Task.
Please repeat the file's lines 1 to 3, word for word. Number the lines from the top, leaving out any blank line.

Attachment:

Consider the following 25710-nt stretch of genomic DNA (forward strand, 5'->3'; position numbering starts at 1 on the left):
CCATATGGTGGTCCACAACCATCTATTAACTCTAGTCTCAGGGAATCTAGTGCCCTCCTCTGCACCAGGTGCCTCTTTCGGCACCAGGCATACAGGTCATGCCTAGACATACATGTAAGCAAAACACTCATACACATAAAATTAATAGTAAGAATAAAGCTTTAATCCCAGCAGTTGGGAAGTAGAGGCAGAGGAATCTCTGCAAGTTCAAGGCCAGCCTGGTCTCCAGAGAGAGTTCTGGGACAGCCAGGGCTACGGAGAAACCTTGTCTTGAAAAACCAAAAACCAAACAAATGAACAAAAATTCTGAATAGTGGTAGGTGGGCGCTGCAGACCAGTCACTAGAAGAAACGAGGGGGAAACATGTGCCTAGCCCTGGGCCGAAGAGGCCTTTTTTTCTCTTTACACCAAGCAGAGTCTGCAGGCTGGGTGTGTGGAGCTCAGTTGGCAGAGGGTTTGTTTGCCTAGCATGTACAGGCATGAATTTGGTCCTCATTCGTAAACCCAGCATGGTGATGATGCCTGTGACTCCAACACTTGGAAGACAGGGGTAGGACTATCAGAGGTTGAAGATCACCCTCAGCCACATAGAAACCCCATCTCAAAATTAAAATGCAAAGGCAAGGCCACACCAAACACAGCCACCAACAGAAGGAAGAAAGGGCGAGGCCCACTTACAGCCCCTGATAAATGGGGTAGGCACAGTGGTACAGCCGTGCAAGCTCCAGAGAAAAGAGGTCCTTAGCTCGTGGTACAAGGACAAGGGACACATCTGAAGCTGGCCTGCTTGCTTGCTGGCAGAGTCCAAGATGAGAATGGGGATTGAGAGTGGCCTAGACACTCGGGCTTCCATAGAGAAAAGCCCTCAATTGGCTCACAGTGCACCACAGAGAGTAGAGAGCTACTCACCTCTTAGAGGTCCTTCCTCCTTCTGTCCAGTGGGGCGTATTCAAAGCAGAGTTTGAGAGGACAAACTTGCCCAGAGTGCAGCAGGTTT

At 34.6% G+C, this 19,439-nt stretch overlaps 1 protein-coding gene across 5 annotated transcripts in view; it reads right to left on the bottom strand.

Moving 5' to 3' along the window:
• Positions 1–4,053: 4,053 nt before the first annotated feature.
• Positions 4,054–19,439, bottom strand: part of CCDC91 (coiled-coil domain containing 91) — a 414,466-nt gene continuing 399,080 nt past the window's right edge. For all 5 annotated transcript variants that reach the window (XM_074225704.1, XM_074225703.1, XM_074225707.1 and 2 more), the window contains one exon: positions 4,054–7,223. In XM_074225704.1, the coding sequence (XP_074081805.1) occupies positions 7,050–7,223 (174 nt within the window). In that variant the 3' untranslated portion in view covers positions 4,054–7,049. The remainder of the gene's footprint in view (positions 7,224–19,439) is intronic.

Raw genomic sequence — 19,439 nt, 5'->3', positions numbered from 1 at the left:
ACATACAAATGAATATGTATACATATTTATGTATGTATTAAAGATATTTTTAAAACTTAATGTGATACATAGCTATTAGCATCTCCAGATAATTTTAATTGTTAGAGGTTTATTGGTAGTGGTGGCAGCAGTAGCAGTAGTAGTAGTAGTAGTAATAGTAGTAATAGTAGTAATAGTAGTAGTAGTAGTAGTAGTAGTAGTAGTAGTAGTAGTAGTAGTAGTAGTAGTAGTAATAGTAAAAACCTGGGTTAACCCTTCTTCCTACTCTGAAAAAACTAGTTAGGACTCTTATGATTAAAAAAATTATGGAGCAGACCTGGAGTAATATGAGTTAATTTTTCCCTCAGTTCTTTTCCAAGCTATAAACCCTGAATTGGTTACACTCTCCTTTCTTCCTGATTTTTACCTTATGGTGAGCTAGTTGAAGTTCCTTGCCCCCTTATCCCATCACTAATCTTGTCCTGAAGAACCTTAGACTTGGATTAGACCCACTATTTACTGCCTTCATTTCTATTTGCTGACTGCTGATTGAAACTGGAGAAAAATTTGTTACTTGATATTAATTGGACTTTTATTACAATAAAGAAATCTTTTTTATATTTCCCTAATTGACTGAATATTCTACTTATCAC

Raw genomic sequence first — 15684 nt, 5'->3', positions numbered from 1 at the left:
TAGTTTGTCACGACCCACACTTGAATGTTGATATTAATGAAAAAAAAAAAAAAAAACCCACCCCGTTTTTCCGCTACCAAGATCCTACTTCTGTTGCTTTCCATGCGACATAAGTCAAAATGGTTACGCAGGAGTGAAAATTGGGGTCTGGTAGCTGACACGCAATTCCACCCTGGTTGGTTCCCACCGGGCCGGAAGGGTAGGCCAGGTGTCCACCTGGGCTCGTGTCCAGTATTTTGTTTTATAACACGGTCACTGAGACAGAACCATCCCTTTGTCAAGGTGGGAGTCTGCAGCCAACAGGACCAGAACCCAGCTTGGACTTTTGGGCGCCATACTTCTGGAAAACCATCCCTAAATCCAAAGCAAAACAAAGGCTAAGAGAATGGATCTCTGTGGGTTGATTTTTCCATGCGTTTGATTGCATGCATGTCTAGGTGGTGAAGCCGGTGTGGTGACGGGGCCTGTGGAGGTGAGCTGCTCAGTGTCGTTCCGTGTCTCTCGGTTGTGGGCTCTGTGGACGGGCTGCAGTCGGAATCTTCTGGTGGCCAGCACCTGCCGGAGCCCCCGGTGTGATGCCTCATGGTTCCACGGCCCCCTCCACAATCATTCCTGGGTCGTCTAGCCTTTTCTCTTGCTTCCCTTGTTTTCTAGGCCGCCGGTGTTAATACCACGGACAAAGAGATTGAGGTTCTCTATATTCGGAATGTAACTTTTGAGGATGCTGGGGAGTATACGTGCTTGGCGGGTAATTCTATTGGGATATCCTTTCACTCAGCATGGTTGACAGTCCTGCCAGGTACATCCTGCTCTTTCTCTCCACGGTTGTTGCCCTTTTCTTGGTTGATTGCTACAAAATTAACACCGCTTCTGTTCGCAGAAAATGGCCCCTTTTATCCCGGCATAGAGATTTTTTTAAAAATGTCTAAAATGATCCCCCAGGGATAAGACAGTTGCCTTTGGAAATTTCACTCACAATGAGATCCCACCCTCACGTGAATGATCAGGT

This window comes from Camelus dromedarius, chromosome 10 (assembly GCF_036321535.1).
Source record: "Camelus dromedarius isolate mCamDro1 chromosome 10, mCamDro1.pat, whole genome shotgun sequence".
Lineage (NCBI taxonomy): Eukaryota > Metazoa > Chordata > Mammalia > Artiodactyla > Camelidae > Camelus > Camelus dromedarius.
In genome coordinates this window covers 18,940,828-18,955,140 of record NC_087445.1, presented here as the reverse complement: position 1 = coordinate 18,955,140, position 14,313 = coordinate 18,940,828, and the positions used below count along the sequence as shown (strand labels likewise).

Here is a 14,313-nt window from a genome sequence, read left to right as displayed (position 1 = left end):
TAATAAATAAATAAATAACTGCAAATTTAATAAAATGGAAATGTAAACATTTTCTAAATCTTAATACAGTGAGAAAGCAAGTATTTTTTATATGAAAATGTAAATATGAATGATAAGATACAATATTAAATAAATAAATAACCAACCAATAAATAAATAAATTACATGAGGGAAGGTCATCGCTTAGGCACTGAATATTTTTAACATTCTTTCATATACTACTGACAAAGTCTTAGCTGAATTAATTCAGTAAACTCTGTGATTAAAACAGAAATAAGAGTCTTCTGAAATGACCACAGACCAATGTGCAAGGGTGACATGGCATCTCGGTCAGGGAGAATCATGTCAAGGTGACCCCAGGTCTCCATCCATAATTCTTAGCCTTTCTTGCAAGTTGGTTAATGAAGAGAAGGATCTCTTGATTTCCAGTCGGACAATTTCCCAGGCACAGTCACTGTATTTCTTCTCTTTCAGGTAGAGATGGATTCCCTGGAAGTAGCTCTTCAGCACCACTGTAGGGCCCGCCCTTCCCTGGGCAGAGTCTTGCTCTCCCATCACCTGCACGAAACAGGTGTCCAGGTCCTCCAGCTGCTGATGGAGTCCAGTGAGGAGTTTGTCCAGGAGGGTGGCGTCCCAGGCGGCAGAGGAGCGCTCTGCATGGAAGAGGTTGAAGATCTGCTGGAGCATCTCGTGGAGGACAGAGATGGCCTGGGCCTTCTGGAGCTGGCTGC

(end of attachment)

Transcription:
Consider the following 25710-nt stretch of genomic DNA (forward strand, 5'->3'; position numbering starts at 1 on the left):
CCATATGGTGGTCCACAACCATCTATTAACTCTAGTCTCAGGGAATCTAGTGCCCTCCTCTGCACCAGGTGCCTCTTTCGGCACCAGGCATACAGGTCATGCCTAGACATACATGTAAGCAAAACACTCATACACATAAAATTAATAGTAAGAATAAAGCTTTAATCCCAGCAGTTGGGAAGTAGAGGCAGAGGAATCTCTGCAAGTTCAAGGCCAGCCTGGTCTCCAGAGAGAGTTCTGGGACAGCCAGGGCTACGGAGAAACCTTGTCTTGAAAAACCAAAAACCAAACAAATGAACAAAAATTCTGAATAGTGGTAGGTGGGCGCTGCAGACCAGTCACTAGAAGAAACGAGGGGGAAACATGTGCCTAGCCCTGGGCCGAAGAGGCCTTTTTTTCTCTTTACACCAAGCAGAGTCTGCAGGCTGGGTGTGTGGAGCTCAGTTGGCAGAGGGTTTGTTTGCCTAGCATGTACAGGCATGAATTTGGTCCTCATTCGTAAACCCAGCATGGTGATGATGCCTGTGACTCCAACACTTGGAAGACAGGGGTAGGACTATCAGAGGTTGAAGATCACCCTCAGCCACATAGAAACCCCATCTCAAAATTAAAATGCAAAGGCAAGGCCACACCAAACACAGCCACCAACAGAAGGAAGAAAGGGCGAGGCCCACTTACAGCCCCTGATAAATGGGGTAGGCACAGTGGTACAGCCGTGCAAGCTCCAGAGAAAAGAGGTCCTTAGCTCGTGGTACAAGGACAAGGGACACATCTGAAGCTGGCCTGCTTGCTTGCTGGCAGAGTCCAAGATGAGAATGGGGATTGAGAGTGGCCTAGACACTCGGGCTTCCATAGAGAAAAGCCCTCAATTGGCTCACAGTGCACCACAGAGAGTAGAGAGCTACTCACCTCTTAGAGGTCCTTCCTCCTTCTGTCCAGTGGGGCGTATTCAAAGCAGAGTTTGAGAGGACAAACTTGCCCAGAGTGCAGCAGGTTT

At 34.6% G+C, this 19,439-nt stretch overlaps 1 protein-coding gene across 5 annotated transcripts in view; it reads right to left on the bottom strand.